A proposal to reconsider the appointment of embattled Professor Steven Salaita won the backing of the University of Illinois campus senate, but it's unclear what the next steps will be.
The Academic Senate approved a resolution calling on the UI to "promptly" implement the recommendations of the campus Committee on Academic Freedom and Tenure, which urged the campus to reconsider Salaita's candidacy for a faculty job. The vote was 51-41.
Specifically, the tenure committee's December report said a panel of qualified experts in the College of Liberal Arts and Sciences should review concerns raised about Salaita's "professional fitness" for a tenured faculty position in American Indian Studies. Salaita's job offer ran into trouble over a series of controversial tweets about Israel last summer.
UI trustees, however, last month dismissed the committee's recommendation, saying their 8-1 vote to reject his appointment last fall was final. A board statement said the decision was made carefully, balancing "all interests."
"The trustees were awfully quick off the mark to say they weren't going to reconsider the situation," said history Professor Bruce Levine, who co-authored Monday's senate resolution.
"Now that the official body of the university faculty has added its voice in support of that report, my hope is that in the spirit of shared governance that we're always being told the faculty shares in, both the administration and the Board of Trustees will, in fact, reconsider. I think if they don't, it's a very bad sign of what shared governance really amounts to."
UI spokesman Tom Hardy reiterated the trustees' stance: "The Board of Trustees has stated emphatically that its overwhelming 8-1 vote not to approve the hiring of Steven Salaita is final and won't be reconsidered."
In a statement, Chancellor Phyllis Wise said the university is working on processes to ensure the Board of Trustees approves faculty hires before their proposed start date, a problem central to the Salaita controversy.
Monday's senate meeting, she said, "was a robust conversation about very important issues and initiatives. It is an honor to be a part of a shared governance process and tradition as strong as is present at Illinois. I strongly believe that shared governance, academic freedom and freedom of speech are foundational to the missions of all universities."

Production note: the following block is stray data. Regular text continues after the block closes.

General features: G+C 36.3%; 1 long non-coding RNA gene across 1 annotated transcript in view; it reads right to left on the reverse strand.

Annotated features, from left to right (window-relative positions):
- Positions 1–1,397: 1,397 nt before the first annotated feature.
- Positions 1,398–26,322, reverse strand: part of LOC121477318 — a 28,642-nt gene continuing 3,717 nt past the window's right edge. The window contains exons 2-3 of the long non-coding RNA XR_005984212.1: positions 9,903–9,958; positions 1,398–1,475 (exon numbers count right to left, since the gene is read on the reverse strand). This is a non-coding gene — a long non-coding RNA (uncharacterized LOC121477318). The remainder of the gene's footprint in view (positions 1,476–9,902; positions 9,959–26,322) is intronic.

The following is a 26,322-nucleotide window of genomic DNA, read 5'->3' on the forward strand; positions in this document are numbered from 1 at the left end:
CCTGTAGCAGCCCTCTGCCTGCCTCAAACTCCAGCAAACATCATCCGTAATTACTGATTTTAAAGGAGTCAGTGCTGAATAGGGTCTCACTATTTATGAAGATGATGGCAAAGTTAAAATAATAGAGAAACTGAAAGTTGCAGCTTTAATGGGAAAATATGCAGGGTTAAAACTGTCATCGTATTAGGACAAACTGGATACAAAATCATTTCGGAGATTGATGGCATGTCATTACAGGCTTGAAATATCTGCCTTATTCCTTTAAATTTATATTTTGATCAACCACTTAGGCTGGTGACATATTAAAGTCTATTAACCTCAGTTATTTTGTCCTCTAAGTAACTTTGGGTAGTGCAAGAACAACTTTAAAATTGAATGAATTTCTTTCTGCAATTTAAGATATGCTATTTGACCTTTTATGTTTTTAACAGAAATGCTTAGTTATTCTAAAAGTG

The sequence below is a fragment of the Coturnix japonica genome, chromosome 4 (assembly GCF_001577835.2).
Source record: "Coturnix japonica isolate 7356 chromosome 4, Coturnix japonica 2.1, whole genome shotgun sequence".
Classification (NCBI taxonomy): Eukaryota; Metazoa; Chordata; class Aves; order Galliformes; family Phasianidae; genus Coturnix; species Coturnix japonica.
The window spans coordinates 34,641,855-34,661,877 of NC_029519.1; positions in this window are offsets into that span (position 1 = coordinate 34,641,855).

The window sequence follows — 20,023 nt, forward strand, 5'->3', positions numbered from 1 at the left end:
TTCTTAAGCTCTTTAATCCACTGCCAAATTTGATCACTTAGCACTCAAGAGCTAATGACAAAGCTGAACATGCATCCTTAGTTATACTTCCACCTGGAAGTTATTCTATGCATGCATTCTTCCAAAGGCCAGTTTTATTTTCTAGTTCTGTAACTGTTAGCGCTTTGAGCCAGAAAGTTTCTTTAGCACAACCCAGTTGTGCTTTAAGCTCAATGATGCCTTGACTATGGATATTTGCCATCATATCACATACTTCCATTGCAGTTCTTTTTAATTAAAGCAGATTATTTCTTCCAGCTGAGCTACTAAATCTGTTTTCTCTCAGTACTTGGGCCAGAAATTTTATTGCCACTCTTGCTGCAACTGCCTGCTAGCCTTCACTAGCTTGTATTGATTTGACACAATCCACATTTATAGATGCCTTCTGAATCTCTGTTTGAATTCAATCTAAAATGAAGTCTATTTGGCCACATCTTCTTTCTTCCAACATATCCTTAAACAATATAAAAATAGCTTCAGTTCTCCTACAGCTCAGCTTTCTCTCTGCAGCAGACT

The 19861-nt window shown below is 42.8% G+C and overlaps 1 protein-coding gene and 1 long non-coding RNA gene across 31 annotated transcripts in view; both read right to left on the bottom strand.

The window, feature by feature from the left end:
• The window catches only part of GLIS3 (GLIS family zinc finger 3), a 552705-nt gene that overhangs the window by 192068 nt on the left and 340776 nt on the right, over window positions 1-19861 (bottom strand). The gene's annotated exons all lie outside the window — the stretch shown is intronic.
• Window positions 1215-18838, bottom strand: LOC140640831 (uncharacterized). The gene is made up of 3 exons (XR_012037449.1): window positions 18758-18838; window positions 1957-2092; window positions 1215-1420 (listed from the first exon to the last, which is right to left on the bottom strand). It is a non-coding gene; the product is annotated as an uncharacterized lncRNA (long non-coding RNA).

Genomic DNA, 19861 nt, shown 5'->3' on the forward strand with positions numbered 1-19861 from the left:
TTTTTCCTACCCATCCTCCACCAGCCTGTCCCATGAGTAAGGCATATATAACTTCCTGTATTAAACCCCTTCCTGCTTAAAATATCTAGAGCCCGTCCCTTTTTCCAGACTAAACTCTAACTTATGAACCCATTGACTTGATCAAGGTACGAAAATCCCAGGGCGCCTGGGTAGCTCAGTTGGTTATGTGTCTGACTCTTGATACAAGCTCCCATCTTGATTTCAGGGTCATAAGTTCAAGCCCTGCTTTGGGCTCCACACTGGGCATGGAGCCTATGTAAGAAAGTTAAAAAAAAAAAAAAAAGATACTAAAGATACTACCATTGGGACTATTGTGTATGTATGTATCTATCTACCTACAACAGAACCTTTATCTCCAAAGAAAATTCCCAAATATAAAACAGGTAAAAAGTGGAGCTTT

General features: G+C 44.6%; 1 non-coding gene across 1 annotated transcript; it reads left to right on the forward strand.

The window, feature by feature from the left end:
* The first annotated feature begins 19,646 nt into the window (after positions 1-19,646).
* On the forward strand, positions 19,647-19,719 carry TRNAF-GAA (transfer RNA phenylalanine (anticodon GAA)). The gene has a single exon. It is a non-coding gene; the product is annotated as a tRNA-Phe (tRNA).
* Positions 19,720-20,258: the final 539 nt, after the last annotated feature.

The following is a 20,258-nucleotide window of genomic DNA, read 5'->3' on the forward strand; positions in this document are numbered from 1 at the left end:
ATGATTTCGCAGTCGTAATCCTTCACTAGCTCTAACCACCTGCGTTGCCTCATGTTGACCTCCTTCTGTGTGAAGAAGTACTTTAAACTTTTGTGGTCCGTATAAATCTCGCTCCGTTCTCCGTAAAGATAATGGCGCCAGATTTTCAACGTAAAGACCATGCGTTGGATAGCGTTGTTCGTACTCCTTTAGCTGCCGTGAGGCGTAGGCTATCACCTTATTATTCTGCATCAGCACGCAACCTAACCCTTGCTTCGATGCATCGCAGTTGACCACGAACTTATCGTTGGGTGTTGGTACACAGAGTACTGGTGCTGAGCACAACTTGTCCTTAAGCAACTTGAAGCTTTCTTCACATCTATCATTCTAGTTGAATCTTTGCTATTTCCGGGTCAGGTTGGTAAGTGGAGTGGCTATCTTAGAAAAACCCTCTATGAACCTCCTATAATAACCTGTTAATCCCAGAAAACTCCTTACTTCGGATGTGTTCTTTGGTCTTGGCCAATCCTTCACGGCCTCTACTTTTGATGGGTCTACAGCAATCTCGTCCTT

Wise also said her July mass mail to the campus explaining the decision to withdraw Salaita's job offer and emphasizing the need for civility was not intended as a "speech code policy," as some have interpreted it.
"That was not my intent at all," Wise said.
A former English professor at Virginia Tech, Salaita was offered a tenured job at the UI in October 2013 in American Indian Studies and was planning to join the Urbana faculty this past fall. But the university withdrew his offer during the first week of August, after he had resigned his previous post, following Salaita's inflammatory blasting of Israel and its supporters on Twitter. Trustees ultimately rejected his appointment in September 2014.
The Committee on Academic Freedom and Tenure, the campus body that investigates alleged violations of academic freedom or faculty governance, was asked to look into the case.
Chairman David O'Brien, a professor of art history, said Monday that the panel found "serious violations" of the shared governance process in Salaita's case. The committee concluded he was "more than an applicant and less than an employee" and wasn't entitled to a full dismissal hearing, but that his academic freedom was violated because his tweets constituted protected "political speech."
The committee said "civility does not constitute a legitimate criterion for rejecting his appointment," and said the statements by Wise and President Bob Easter should be withdrawn. But it also found that the campus had raised questions about Salaita's professional fitness for that job that should be explored.
Salaita filed a federal lawsuit against the UI last month to force the campus to hire him and compensate him for lost income and damages to his reputation.
Professor Kim Graber argued Monday that the senate resolution was moot because the courts will determine what happens now, not a committee in Liberal Arts and Sciences.
"Why put a dean in the position of putting a committee together when we already know what the answer is going to be?" Graber said.
Opponents also said the resolution was unlikely to prevent a censure by the American Association of University Professors, which is investigating the case.
"I think people are pretty well convinced that the administration acted wrongly and dangerously in this matter, and wanted at least this body to go on record as to what was right and what was wrong, and what should be done," Levine said. "Frankly, we have clean hands now."
"I think it was a great day for the Academic Senate. I am absolutely delighted and proud of my fellow senators that they did the right thing," he said.
On Friday, Steven Salaita and his lawyers will face the UI legal team in Champaign County Circuit Court.
Last fall, the would-be UI professor filed a Freedom of Information Act request with the university for various communications about his appointment. After hitting roadblocks, his lawyers filed an appeal in court, per the law. The university filed a motion to dismiss the lawsuit, stating that the appeal should have been filed by Salaita, not his lawyers. A hearing on the case is set for Friday.